Following in these prodigious footsteps, the new production marks the first reunion of Yoncheva and tenor Piotr Beczała since their thrilling partnership in Verdi’s Luisa Miller. Fedora also marks Yoncheva’s return under the direction of McVicar after her acclaimed performance in the title role of Tosca during the 2017–18 season. Rounding out the exceptional cast is breakout star Rosa Feola, whom Met audiences will remember for her radiant performance as Gilda in last season’s new production of Rigoletto. Opposite Feola in the role of the French diplomat De Siriex is baritone Artur Ruciński, returning to the Met following his impressive performance as Enrico in Simon Stone’s riveting Lucia di Lammermoor.
Giordano was a member of the “giovane scuola” (“young school”) of composers to succeed Verdi and extend the verismo tradition, and Verdi’s influence appears in Fedora; fans will hear echoes of La Traviata throughout, notably in the lush prelude and Act II opener, “Signori, vi presento Lazinski,” reminiscent of Traviata’s party scene. For contemporary listeners, Fedora’s music also evokes the glamorous scores of Old Hollywood epics. Fedora’s lovely entrance aria, “O grandi occhi lucenti di fede,” conveys her infatuation with exquisite sensitivity. The lead tenor claims the opera’s most famous aria, Act II’s “Amor ti vieta,” a romantic solo that has achieved popularity far beyond the opera house. Other highlights include Fedora’s devastating final aria, “La montanina mia,” which takes on an almost-biblical quality as she begs God for forgiveness.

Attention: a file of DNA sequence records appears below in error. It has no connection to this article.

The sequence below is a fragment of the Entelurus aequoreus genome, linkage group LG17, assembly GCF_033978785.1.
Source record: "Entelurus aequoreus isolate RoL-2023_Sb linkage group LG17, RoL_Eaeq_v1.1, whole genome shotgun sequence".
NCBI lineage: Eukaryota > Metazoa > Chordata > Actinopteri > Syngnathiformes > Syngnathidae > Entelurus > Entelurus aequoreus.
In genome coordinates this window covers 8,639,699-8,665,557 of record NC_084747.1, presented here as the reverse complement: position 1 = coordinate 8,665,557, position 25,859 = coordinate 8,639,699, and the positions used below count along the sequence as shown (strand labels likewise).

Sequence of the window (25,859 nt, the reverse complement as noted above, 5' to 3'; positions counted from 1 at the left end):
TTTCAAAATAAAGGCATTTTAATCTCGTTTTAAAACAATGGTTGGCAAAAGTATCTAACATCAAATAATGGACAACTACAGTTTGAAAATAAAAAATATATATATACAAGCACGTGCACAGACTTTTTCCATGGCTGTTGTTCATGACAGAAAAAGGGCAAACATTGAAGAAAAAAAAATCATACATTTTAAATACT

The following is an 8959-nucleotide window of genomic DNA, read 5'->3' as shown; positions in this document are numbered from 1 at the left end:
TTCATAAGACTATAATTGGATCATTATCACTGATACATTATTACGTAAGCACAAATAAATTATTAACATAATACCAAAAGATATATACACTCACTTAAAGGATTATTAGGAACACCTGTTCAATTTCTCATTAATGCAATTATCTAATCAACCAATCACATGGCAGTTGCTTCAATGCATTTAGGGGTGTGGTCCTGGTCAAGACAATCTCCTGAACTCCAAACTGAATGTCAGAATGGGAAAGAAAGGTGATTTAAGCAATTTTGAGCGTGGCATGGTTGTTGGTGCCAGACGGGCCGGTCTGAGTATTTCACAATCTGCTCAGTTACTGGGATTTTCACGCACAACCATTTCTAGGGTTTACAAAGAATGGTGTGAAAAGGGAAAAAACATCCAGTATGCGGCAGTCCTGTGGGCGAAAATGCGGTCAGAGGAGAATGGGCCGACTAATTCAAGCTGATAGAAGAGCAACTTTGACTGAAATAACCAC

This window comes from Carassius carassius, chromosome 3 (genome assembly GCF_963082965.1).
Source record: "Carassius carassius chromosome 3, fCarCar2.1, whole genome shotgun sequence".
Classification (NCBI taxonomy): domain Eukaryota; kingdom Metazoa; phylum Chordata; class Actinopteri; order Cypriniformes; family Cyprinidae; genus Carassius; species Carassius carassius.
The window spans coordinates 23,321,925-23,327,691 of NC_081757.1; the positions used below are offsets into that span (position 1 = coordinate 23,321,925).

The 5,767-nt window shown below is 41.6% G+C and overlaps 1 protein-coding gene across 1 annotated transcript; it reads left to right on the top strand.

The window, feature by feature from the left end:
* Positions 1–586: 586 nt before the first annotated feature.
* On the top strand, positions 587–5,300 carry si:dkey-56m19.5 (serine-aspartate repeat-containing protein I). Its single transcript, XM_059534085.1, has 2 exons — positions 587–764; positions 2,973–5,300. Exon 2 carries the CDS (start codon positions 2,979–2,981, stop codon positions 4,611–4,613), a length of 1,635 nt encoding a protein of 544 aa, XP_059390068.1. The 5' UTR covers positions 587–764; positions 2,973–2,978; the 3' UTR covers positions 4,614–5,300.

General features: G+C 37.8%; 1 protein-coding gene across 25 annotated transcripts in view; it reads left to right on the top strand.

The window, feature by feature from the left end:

A set model for Act II of Fedora
Embedded in the score is also Giordano’s talent for composition that reflects its local and historical setting, which is especially crucial for depicting the world of Fedora. To evoke St. Petersburg in Act I, he layers in undertones of Russian folk music. In Act II, after we meet the pianist Lazinski—whom Countess Olga describes as the “grandson and successor to Chopin”—Giordano adds delicate, Chopin-inspired melodies. At the beginning of Act III, as Fedora and Loris travel to Switzerland, Giordano incorporates poignant Swiss Alpine melodies to foreground the lovers’ brief honeymoon before tragedy strikes.
McVicar gravitated toward Fedora for its formidable leading lady but also because of its classic verismo charm. “Verismo tugs at the heartstrings,” he says. “These operas have a raw, visceral drama at their center, and they’re very fun to do.” Adding to the fun are Fedora’s three international settings, which inspired set designer Charles Edwards to construct an ingenious fixed set that, like a Russian doll, reveals itself as the evening progresses.
“The idea of the set is memory, so each act morphs into the next one,” McVicar says. “So there’s always an element of the Russian scene present in the Paris scene, and there’s always an element of the Paris scene present in the Swiss scene.” Though the set unfolds, the portrait of Fedora’s fiancé, Vladimir, remains hanging throughout. His image haunts Fedora, first as she seeks to avenge his death and then when she learns of his betrayal—a reminder of the mainspring of her tragedy and the past that she cannot escape. Because the audience only sees glimpses of Vladimir before he dies, we too remember him as the portrait; with this motif, he becomes a memory to us just as he is a memory to Fedora, a specter that fades into the background but never truly leaves.
What does McVicar hope audiences will take away from his production? “Fedora is sumptuous, and it’s romantic. It’s something we can indulge in,” the director says. “Sometimes, that’s all we need—a good night at the theater.”
Nicholas Lord is a freelance writer and arts administrator.